In 1139, Count Ildebrando della Gherardesca donated half of Biserno, Vignale, Campiglia Marittima and Monte San. Lorenzo to the Archbishop of Pisa.
An action which led in 1158 to the City of Pisa taking complete control of Campiglia Marittima's "castello" (castle) and, hence it town and lands, because that year the Archbishop also obtained ownership of the monastery of Serena. (If you recall half of the castle had already been given to them by Count Gherardo II della Gherardesca.)
The Rocca di Campiglia Marittima remained under the control of Pisa for two hundred and forty-eight years, until the year 1406 when the city of Firenze conquered Pisa. The Florentine army didn't hang around occupying Campiglia Marittima, making it the city's southern-most outpost within its Maremma Pisana domains.
Campiglia's strategic importance as a stronghold for Florentine troops lasted throughout the fifteenth century and into the sixteenth, until the point that Firenze saw no more need to occupy it for military purposes. Having finally subdued the City of Pisa in 1509 and consolidated its power in the area, Firenze started to decrease its military presence. With which came an economic decline of the city of Campiglia Marittima.
And then famine hit the city and with it came the plague. The once rich and prosperous Campiglia Marittima Tuscany became deserted, reduced to just 316 souls.
If you like the tiny details of Italian life as much as I do, then look along the walls of Via Roma, just a little below the Piazza Garibaldi with the monument to Giuseppe Garibaldi and very close to the entrance to the street in the video (on the same side of the road), and you will see this stone engraved conversion chart of weights and measures from "misure antiche" (old measures), to metric and decimal units.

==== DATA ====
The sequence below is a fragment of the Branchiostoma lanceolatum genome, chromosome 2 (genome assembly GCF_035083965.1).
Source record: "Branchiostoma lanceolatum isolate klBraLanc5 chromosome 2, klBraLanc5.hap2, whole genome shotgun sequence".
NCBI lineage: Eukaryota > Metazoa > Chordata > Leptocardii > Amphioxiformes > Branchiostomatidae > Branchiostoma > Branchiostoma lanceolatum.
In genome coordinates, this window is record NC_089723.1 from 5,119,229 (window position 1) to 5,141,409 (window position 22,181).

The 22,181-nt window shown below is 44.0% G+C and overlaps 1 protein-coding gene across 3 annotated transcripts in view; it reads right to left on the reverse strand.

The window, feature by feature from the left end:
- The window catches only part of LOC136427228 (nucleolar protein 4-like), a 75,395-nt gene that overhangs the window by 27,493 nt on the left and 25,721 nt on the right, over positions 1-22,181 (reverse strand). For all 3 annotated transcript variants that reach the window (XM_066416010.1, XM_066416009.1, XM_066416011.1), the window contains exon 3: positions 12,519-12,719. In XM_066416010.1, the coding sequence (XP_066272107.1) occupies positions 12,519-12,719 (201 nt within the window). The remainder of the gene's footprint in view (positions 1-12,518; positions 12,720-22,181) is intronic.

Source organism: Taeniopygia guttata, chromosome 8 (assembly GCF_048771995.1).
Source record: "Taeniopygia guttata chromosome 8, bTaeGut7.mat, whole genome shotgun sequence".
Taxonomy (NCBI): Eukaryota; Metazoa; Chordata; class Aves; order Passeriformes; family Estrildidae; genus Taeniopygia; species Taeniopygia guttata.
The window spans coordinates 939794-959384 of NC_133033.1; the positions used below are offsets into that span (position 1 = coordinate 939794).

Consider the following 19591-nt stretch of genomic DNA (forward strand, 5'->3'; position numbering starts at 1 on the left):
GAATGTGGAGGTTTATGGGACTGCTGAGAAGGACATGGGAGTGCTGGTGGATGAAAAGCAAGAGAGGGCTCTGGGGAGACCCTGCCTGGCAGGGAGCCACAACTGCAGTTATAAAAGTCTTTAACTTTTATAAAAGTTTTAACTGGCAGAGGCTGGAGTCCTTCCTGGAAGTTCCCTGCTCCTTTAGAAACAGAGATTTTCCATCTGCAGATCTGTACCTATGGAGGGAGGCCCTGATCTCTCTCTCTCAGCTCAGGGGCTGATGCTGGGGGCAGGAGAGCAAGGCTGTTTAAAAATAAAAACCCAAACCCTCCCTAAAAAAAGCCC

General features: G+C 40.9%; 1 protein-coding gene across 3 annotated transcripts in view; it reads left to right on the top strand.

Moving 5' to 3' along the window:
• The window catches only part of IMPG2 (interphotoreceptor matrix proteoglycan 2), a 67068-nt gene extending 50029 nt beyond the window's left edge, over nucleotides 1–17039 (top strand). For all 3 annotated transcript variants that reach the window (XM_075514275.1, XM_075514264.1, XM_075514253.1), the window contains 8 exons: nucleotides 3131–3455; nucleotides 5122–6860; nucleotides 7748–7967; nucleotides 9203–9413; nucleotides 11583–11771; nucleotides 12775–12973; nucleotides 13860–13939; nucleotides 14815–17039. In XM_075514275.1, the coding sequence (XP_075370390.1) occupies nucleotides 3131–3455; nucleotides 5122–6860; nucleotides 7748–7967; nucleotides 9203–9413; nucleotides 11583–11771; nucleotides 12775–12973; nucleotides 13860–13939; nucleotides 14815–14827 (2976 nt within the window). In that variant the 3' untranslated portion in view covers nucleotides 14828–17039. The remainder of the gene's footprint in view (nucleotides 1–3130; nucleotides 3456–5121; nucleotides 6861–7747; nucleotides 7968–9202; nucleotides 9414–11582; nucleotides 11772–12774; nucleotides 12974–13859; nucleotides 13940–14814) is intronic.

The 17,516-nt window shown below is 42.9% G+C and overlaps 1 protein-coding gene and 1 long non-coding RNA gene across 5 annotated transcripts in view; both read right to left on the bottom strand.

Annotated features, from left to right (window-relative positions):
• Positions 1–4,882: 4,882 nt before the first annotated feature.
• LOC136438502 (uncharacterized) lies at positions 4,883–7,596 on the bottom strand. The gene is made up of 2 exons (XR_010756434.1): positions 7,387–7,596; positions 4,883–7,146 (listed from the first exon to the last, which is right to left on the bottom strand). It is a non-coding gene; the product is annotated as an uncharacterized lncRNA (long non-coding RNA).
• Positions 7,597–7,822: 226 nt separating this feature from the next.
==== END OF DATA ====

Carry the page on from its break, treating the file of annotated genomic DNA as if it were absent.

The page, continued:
I loved to find out that one "sacco" (sack) of grain is equivalent to three litres, that one "fiasco" (flask)/ two "boccale" (tankards) of oil or wine is equal to two litres...
If you click on the image a larger one will appear - that I have darkened - so that you can read more easily the measures.
Also in Via Roma is the medieval Propositura di San Lorenzo (the rectory of Saint Lorenzo) with its decorated vaulted ceiling and early fourteenth century Madonna and Child by Maestro di San Torpè.
The iron entrance door into the castle grounds is up this street, past the restored house on the left with its lovely iron blue-grey star and moon gateway, taking you through the doorway filled with blue sky that you can see in this photograph.
The doors are meant to close at 5pm, but I have found them open much later than this, even during late winter. So if you arrive late - for example after a great trip to the Parco Archeominerario di San Silvestro below - still give it a try.
The views are nothing short of dreamy. Especially if it is summer and the fields below are filled with watercolour blocks of zinging yellow Tuscan sunflowers and a wind has cleared the air so that you can see over the glistening baby blue waters, past the hill top of Etruscan Populonia, to the islands of Elba and Corsica beyond.
Not to mention the intriguing and once parish church of Pieve di San Giovanni situated outside of the city walls below.
It isn't big, but when you have a child who loves all things mineral/crystal and you are in the mineral-rich hills of Maremma, then this little museum is perfect for a twenty-minute or so change of scene for them.